If you write your own obituary, you can use it as a chance to finally get some things off your chest that you couldn’t do in life. And Val Patterson had a lot to get off his chest. The Utah man passed away of throat cancer in 2012 and left a hilarious and bizarre obit behind. In it, he confesses to stealing a safe from a local motel as a youth, a crime that had left police baffled. But the real kicker comes later, when Patterson admits that the PhD that he used to score electrical engineering jobs wasn’t his–it was sent to him in the mail by mistake! He also mentioned that he was banned for life from both Sea World and Disneyland. Now that’s a life well-spent.
Many times, an obituary is a way for the surviving relatives of the deceased to come to terms with their loved one’s complex life. Victoria, B.C., pastor George Ferguson had a life more complicated than most. When he passed on in July of 2014, his obit led off with “He’d gladly have stolen the shirt off your back” and went on to detail the many schemes and cons he pulled over the course of his life, mostly bankrolled by lonely women from his congregation. The obituary ends with his surviving relatives discovering the massive amount of credit card debt he racked up before his passing.
When your obituary starts out with “Waffle House lost a loyal customer,” you know you’re in for a heck of a ride. St. Louis native Antonia “Toni” Larroux was a firecracker if her 2013 obituary is anything to go by. In just the first paragraph you learn that her ex-husband used to call her “Polio Legs” and that she wasn’t really sure how many children she had. The laughs just kept coming throughout, including her wish that the smoking room at her old office be dedicated to her. Probably the best paragraph is the one about how she had the “ability with family pets to usher them toward heaven at an unrivaled pace.” Here’s hoping they were all up there waiting for you, Toni.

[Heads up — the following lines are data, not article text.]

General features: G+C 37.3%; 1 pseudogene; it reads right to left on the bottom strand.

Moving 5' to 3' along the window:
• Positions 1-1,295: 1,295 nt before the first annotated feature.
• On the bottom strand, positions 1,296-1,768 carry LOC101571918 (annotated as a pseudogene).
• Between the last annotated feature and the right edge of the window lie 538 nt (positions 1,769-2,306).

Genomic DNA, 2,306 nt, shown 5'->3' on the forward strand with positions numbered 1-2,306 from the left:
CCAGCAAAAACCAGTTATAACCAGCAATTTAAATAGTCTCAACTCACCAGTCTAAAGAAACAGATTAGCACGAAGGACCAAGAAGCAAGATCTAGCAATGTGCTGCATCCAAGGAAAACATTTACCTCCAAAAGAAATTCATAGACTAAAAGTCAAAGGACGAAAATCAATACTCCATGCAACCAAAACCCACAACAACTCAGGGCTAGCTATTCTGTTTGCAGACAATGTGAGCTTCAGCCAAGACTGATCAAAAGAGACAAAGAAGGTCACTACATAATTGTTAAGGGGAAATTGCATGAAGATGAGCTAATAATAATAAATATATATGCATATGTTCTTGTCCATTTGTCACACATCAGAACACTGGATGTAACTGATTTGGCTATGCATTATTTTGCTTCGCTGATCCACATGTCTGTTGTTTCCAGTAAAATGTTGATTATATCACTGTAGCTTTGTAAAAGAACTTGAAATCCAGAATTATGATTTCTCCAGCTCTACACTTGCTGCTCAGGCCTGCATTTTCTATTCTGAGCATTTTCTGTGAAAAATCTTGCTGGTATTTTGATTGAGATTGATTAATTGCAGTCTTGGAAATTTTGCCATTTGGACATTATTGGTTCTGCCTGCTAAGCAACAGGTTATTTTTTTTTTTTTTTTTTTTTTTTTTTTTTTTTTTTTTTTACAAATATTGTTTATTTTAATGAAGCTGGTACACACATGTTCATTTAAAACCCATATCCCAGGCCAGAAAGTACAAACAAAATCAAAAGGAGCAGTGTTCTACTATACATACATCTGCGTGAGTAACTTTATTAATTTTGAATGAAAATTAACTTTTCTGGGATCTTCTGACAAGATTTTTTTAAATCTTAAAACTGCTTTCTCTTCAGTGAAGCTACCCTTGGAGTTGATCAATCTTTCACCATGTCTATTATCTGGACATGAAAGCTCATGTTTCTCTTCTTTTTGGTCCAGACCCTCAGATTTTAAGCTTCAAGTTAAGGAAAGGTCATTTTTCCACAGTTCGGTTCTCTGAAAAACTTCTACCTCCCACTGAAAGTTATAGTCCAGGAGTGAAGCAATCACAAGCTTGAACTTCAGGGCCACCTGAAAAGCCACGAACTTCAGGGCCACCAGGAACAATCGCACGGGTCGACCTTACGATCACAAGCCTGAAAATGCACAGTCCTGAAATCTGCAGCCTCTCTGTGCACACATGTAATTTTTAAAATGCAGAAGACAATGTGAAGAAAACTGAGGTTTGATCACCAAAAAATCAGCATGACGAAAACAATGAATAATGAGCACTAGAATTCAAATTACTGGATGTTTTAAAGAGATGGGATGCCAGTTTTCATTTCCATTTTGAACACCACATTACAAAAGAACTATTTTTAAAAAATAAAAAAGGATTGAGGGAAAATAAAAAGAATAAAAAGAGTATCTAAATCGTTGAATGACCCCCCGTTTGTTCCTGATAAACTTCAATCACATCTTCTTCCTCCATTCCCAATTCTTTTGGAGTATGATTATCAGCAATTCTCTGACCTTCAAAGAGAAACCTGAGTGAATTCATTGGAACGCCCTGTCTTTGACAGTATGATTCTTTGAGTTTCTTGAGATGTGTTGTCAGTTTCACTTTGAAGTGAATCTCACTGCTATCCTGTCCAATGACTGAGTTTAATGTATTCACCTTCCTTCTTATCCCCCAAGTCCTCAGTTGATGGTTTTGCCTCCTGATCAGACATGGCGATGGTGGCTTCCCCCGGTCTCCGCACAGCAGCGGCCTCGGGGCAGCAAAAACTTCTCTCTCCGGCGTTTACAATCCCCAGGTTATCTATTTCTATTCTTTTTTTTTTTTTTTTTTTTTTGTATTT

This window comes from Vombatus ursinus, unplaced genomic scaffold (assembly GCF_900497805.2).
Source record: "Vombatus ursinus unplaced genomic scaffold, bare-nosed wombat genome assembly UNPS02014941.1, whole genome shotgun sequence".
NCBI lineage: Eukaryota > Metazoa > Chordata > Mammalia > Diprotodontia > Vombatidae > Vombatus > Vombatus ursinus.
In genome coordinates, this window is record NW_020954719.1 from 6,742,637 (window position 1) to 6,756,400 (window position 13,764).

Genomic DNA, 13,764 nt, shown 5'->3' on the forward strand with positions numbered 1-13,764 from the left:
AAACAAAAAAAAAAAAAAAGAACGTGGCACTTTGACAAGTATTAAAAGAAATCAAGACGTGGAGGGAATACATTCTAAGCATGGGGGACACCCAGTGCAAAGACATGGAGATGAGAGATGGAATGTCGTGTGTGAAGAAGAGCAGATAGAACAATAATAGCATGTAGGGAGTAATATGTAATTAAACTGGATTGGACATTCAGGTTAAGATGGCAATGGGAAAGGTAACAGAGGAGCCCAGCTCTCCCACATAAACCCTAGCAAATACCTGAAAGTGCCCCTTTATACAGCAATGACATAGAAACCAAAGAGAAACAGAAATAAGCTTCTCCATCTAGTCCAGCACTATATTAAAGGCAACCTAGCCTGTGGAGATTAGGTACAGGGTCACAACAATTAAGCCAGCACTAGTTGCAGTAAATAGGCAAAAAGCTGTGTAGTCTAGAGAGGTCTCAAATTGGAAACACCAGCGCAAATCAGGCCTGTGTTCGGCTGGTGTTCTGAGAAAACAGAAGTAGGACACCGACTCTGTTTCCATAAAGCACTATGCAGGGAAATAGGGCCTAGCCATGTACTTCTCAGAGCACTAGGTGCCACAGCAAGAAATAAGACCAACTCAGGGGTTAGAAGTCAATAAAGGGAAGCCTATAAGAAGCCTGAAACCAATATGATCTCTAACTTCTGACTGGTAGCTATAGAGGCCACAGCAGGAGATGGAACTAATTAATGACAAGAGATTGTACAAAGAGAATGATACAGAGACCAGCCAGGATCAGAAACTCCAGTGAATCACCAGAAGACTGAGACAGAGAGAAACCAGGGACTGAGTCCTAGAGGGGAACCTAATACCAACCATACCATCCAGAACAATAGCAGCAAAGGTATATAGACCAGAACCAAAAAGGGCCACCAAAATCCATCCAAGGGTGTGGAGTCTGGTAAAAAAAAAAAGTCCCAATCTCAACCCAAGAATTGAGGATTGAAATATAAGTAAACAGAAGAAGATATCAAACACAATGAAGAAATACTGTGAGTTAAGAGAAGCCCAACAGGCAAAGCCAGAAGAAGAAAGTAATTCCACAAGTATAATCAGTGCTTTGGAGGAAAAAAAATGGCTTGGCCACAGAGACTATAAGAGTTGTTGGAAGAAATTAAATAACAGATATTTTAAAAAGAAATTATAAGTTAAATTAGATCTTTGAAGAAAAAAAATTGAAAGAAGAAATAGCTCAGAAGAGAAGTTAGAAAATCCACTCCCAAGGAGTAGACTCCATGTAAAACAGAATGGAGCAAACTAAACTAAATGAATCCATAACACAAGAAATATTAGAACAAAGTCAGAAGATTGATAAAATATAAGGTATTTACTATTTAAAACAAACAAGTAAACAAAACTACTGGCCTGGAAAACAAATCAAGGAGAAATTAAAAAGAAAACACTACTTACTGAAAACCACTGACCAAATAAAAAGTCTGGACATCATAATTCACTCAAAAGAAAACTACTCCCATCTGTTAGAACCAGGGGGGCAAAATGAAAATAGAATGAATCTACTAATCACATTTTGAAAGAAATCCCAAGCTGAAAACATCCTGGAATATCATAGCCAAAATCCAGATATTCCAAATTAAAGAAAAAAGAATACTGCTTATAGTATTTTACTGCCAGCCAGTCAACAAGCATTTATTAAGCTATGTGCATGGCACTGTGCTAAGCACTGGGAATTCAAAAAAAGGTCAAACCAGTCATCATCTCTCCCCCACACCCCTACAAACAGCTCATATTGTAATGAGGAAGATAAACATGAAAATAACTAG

If there’s one kind of person who could make an obituary sizzle, it’s an advertising man. Kevin McGroarty was a veteran of the trade, and when he knew he was in his last days he took the time to write a hilarious obit to be published in the Pittsburgh Times-Leader. Starting with the headline “McGroarty Achieves Room Temperature,” the obit mentions his crusade to promote “area midget wrestling” and the fact that he had no children (but if he did, he came up with very good names for them). The kicker is the curt reminder McGroarty left behind to his friends: “Please don’t email me, I’m dead.”
Let’s close this out with an obit that traffics in some seriously black humor. From all accounts, Marianne Johnson-Reddick was a horrible excuse for a mother, so when she passed away in August of 2013 her children got together to pen probably the meanest obituary of all time. Appearing in the pages of the Reno Gazette-Journal, the obit opens up with “She is survived by 6 of her 8 children whom she spent her lifetime torturing in every way possible.” Although it doesn’t go into detail about Marianne’s nasty habits, the level of vitriol on display is a good lesson that it’s always nicer to be nice.